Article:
If there is a top state for business in our annual study, there must be a bottom state. For 2012, that dubious distinction goes toRhode Island— for the second year in a row.
In fact, Rhode Island didn’t just finish last in our rankings. With just 844 out of 2,500 possible points, the Ocean State was pretty much under water.
In addition to ranking 50th overall, Rhode Island finished at the bottom for Transportation, 49th in both Business Friendliness and Economy, 46th for Workforceand 45th for Cost of Doing Business.
Among the critics of Rhode Island’s business climate is former Boston Red Sox pitcher Curt Schilling, whose video game company, 38 Studios, went bankrupt in June despite a $75 million loan guarantee by the state to lure the firm there.
Schilling and Gov. Lincoln Chafee, who opposed the loan guarantees as a candidate for the post, clashed in a highly publicized disagreement over the firm's financial health.
Regardless of whether Schilling’s company is the sign of larger problems in Rhode Island, the past several years have been difficult for the state.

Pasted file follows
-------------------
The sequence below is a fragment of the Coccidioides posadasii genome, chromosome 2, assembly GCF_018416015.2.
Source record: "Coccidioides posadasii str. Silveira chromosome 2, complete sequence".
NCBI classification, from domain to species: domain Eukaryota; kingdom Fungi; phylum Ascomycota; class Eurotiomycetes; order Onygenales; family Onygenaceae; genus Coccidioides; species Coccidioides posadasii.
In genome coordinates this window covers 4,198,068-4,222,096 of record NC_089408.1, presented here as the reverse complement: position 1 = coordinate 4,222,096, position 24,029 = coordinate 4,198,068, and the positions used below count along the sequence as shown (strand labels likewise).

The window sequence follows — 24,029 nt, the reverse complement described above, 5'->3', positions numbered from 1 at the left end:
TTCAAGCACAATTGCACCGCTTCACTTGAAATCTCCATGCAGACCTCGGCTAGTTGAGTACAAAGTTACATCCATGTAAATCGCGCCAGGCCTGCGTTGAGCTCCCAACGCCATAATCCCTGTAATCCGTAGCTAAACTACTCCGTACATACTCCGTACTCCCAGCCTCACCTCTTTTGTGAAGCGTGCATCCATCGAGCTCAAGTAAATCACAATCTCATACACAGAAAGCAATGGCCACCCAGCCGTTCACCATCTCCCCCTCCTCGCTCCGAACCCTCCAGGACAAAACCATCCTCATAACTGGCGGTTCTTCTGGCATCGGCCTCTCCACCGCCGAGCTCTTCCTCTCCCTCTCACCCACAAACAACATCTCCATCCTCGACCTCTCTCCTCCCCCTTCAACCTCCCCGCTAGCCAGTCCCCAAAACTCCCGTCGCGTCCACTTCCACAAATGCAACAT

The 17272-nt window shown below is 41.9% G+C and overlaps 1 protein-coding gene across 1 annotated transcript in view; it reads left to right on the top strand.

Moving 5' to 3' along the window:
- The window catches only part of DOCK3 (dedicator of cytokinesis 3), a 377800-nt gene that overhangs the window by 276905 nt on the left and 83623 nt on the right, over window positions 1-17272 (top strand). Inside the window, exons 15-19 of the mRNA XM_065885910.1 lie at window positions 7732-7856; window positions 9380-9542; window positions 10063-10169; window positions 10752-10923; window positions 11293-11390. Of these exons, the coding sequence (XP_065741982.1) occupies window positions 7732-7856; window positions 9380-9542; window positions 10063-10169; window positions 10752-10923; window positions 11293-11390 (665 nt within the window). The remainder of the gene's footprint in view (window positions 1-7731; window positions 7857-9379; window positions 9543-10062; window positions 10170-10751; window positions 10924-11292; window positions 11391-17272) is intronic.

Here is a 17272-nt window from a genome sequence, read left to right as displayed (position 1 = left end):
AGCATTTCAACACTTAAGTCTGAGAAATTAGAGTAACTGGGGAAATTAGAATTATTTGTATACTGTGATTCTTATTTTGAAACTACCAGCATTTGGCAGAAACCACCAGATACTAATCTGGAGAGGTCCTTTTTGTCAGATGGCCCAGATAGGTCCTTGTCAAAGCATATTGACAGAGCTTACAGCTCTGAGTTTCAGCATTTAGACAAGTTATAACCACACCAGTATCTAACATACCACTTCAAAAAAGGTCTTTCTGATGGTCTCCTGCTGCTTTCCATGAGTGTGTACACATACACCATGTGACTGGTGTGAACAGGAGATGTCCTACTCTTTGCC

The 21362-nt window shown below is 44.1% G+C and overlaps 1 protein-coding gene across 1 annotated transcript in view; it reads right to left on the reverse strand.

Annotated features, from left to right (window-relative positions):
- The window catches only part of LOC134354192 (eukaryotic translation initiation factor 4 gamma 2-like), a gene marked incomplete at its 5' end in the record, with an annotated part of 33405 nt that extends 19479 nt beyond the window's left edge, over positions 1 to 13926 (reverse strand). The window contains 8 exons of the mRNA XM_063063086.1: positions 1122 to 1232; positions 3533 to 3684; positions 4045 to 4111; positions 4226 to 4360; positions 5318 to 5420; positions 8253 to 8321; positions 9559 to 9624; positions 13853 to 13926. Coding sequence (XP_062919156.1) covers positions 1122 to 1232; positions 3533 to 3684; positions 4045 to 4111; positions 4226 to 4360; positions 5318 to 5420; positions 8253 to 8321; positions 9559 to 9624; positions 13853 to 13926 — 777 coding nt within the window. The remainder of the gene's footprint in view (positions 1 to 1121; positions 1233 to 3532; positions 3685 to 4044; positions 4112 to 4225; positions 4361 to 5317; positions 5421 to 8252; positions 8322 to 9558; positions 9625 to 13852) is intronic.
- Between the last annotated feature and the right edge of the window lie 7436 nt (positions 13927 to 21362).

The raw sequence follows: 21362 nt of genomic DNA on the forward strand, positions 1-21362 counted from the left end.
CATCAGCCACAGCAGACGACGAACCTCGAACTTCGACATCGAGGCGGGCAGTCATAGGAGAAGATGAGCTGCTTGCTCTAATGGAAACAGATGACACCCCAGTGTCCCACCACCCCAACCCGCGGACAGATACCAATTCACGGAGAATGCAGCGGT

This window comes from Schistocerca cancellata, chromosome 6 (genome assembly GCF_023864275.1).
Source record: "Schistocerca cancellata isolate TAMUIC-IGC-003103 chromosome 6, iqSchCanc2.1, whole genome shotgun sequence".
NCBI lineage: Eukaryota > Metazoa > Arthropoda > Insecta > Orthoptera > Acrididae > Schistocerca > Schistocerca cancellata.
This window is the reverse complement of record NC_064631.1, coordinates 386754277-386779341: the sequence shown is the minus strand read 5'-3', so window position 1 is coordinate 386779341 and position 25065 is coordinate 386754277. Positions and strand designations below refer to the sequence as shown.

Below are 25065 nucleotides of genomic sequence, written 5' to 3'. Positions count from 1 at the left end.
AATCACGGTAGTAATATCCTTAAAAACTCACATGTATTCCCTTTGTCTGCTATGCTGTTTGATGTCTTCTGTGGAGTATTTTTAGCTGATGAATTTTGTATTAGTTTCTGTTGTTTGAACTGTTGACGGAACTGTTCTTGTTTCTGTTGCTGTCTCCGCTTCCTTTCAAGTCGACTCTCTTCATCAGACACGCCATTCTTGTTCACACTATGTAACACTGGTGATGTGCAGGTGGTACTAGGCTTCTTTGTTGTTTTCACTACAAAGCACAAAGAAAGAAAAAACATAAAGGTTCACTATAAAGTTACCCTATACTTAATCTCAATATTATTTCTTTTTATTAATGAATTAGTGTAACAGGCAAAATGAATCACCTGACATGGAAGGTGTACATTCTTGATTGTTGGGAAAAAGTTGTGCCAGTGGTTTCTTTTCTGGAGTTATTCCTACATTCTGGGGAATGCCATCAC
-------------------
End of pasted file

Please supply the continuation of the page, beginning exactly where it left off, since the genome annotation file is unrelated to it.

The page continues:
Hit hard by the recession, unemployment in Rhode Island was the second worst in the nation at 11 percent in May. The city of Central Falls is in bankruptcy court; Woonsocket and Providence are dangerously close.
Economic growth in the state resumed last year, but just barely. Gross domestic product rose 0.8 percent, according to the Commerce Department. That compares with growth rates of 2 percent in neighboring Connecticut and 2.2 percent in Massachusetts.
In our 2012 Top States for Businessrankings, Rhode Island showed only a handful of bright spots. The state made it into the top half in Quality of Lifeand Education, finishing 23rd in both categories.
And it moved into the top 10 for Access to Capital, surging from 35th last year, as venture capital dollars began flowing into the state.